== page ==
It isn’t Down syndrome. It isn’t cleft palate. It isn’t spina bifida, or cystic fibrosis, or Tay-Sachs (thank goodness). The No. 1 most common birth defect in the U.S. and in the rest of the world, in fact, is congenital heart defects.
Nearly one in 100 babies is born with a CHD, and they’re the number one cause of birth defect-related deaths. In the U.S., CHDs represent the leading cause of infant death—and yet, you don’t hear a whole lot about them.
I’ve heard way more about Sudden Infant Death Syndrome (SIDS), and imagined way more terrifying scenarios involving an infant and a plastic bag, or an improperly assembled crib, or a tangled umbilical cord, than I have heard about congenital heart defects. It’s hard to keep in mind that some kids are just born with improperly formed hearts, and that even though technology keeps making great strides, there are still heart problems doctors are unable to correct.
The Children’s Heart Foundation was founded after the premature death of one couple’s son. Sam Peterson was born with a congenital heart defect, and he lived eight years. His sudden death on January 3, 1995, prompted his parents, Steve and Betsy Peterson, to establish a foundation dedicated to helping kids with congenital heart defects live fuller, longer lives.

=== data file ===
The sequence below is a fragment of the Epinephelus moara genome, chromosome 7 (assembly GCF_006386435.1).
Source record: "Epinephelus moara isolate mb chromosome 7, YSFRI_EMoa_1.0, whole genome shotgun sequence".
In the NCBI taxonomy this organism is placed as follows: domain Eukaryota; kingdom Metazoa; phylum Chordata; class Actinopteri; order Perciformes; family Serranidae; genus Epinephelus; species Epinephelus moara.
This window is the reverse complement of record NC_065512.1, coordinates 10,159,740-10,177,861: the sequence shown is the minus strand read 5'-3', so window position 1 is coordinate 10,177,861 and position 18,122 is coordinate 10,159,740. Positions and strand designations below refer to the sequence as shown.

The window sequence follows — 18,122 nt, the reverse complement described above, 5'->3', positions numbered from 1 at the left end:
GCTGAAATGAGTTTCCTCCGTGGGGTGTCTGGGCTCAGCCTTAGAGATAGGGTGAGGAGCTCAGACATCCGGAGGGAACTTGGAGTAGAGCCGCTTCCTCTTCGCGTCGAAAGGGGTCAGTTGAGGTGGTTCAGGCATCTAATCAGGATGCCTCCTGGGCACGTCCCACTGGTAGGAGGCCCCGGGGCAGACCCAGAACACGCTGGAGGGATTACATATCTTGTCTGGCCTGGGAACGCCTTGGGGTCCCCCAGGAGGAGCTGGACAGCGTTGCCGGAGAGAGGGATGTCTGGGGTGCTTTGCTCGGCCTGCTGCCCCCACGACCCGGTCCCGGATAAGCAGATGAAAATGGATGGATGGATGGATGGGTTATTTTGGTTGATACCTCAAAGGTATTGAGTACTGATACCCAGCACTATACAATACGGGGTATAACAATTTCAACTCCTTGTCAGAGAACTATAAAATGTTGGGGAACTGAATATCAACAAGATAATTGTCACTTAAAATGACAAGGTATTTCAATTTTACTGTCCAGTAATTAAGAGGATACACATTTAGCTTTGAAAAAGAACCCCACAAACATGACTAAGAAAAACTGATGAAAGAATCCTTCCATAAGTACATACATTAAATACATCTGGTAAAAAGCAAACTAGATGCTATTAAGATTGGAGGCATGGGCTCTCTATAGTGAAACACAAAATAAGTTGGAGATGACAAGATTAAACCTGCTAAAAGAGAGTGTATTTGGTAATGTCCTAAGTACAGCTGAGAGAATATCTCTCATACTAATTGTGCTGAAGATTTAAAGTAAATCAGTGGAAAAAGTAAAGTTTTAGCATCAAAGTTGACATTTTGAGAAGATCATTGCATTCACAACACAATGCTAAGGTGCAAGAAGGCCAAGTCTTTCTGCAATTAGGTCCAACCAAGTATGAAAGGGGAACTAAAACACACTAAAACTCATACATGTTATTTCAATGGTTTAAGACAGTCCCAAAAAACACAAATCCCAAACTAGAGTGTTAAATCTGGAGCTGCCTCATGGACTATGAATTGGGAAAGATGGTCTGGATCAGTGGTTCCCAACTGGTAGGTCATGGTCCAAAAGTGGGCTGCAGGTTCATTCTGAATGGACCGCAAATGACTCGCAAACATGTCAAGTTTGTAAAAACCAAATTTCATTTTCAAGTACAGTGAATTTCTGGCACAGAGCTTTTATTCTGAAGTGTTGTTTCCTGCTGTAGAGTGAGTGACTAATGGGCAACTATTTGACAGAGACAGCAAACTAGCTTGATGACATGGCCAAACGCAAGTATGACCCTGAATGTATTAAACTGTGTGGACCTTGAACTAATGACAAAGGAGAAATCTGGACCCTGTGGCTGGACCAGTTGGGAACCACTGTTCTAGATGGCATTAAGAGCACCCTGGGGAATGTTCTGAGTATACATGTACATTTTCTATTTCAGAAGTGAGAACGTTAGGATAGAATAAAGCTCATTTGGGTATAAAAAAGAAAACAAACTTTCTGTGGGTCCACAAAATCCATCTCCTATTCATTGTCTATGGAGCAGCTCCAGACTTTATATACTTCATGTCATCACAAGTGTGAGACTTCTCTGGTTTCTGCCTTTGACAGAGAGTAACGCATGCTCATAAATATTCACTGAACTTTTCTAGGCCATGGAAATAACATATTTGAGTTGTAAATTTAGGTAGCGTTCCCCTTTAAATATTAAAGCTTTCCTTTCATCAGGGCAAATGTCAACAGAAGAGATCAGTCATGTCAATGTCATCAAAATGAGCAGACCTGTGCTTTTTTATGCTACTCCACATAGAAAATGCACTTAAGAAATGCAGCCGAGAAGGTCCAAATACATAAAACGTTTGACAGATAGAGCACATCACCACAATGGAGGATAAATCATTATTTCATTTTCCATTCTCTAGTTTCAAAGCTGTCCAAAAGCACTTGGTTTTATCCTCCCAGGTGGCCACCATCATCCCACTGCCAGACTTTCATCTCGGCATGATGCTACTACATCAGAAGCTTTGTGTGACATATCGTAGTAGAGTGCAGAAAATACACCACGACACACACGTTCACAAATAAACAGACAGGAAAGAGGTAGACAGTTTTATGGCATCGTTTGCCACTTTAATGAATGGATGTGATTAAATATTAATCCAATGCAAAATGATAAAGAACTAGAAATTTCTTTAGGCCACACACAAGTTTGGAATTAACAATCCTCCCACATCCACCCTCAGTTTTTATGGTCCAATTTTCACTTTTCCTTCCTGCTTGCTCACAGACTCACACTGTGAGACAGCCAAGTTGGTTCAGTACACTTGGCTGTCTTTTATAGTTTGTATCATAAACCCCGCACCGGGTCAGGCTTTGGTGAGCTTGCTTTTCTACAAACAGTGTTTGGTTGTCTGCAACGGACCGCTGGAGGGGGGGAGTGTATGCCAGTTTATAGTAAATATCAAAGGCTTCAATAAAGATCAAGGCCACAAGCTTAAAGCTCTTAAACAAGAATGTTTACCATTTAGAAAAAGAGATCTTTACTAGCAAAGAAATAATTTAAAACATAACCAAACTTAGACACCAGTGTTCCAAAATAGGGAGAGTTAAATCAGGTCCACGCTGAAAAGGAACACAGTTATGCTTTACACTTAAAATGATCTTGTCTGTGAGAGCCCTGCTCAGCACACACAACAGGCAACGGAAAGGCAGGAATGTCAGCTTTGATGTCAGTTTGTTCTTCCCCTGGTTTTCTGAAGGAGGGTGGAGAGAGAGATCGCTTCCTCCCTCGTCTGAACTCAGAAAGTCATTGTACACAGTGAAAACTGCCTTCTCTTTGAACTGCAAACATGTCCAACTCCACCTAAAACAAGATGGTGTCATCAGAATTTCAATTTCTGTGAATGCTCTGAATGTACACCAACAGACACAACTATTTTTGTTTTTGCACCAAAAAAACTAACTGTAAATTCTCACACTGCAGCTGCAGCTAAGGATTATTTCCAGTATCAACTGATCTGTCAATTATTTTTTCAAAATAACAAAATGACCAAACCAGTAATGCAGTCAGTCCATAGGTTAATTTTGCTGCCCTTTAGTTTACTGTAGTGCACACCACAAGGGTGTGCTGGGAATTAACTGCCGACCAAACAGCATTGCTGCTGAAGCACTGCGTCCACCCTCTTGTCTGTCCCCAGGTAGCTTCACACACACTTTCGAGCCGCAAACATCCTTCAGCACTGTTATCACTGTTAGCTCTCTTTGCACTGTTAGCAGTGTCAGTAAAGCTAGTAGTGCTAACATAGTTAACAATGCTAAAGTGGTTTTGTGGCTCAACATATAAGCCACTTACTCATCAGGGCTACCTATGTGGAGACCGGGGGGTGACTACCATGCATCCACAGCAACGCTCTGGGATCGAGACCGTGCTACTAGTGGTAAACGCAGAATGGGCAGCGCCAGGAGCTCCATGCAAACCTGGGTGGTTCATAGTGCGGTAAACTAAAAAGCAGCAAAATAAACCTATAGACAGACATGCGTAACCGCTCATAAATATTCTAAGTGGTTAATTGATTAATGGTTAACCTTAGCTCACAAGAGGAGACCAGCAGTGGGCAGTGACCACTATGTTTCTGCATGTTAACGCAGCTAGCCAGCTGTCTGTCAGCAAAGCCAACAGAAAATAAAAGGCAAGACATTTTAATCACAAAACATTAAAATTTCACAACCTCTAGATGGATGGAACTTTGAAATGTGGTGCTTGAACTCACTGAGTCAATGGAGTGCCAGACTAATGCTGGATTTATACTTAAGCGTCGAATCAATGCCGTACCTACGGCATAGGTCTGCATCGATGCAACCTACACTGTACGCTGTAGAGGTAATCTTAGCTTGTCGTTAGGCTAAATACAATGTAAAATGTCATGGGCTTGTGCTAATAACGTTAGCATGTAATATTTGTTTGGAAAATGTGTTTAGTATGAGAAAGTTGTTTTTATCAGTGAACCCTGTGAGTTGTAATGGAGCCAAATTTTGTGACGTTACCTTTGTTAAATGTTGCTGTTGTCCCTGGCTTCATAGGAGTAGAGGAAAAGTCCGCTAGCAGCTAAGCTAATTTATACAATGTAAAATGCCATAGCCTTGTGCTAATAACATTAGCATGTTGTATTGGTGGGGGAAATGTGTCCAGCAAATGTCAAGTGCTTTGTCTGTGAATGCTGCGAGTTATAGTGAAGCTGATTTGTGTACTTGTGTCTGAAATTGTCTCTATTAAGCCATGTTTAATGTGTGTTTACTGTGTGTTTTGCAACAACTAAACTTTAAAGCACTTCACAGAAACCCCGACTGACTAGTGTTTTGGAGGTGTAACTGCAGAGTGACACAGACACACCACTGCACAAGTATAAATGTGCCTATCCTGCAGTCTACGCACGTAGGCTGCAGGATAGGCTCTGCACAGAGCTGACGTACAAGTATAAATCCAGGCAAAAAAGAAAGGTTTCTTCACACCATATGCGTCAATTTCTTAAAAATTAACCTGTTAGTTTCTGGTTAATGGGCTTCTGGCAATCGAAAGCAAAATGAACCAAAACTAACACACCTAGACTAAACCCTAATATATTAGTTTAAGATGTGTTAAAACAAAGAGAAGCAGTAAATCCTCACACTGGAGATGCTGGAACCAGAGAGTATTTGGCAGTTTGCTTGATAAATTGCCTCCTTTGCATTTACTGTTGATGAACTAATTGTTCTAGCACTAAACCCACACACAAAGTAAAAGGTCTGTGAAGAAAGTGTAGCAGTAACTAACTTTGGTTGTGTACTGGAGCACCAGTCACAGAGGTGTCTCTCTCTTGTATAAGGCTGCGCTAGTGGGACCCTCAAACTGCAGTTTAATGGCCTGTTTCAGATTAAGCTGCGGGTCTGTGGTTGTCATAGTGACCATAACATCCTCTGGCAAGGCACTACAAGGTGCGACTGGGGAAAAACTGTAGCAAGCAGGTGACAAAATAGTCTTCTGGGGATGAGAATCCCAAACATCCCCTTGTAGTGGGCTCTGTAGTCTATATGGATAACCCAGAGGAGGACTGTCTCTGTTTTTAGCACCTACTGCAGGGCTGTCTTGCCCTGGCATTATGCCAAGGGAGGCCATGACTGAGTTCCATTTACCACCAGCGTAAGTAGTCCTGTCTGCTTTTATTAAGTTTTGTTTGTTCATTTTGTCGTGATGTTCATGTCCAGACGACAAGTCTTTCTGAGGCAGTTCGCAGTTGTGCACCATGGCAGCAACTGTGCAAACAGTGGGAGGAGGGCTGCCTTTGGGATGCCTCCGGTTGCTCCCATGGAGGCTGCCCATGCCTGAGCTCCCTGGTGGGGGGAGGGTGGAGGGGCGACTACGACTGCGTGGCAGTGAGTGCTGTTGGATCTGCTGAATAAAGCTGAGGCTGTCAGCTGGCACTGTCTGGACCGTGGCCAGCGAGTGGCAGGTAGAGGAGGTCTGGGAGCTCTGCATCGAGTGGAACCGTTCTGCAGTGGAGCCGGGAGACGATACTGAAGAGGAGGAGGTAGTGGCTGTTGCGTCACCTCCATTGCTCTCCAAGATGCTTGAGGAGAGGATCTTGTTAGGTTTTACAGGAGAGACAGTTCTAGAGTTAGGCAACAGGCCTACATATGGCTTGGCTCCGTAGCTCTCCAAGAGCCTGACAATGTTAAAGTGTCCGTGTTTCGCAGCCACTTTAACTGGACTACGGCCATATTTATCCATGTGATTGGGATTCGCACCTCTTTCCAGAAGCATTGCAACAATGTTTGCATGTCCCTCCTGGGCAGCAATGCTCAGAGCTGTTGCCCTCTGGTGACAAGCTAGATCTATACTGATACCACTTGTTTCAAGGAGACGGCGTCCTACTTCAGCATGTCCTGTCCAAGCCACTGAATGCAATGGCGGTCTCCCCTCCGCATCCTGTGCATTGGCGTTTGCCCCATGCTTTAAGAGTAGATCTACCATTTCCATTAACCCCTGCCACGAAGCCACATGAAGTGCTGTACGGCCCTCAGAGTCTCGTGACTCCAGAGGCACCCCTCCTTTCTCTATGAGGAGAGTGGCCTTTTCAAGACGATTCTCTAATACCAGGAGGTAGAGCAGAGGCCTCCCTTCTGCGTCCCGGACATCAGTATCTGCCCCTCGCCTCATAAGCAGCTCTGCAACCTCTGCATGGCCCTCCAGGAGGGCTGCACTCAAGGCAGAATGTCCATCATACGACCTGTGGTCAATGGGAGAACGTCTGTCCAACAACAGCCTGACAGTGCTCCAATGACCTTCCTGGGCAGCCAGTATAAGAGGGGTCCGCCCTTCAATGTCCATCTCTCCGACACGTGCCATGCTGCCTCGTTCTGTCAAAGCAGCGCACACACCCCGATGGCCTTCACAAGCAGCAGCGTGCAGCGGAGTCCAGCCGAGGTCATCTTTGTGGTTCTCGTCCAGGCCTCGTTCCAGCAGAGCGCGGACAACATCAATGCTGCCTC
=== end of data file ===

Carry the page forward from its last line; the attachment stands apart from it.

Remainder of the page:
To that end, the CHF has as of 2013 contributed more than $6 million which helped fund 58 different CHD research studies. They have 13 chapters in states across the country. CHF has also published and distributed 35,000 English and 3,000 Spanish copies of It’s My Heart, a patient and parent resource book.
Now it has announced that it's accepting proposals from investigators for clinical research projects related to the cause of congenital heart defects and improving methods for their diagnosis, treatment, and prevention. Grants of up to $100,000 per year for a maximum of two years will be awarded for new research in the areas of molecular genetics/biochemistry, devices/procedural research (catheterization and surgical), and long-term care of children with congenital heart defects.
In the past, CHF has favored translational research—getting promising lab results into clinical settings for more thorough testing. We have every reason to believe this RFP will be more of the same. For more information, check out the website.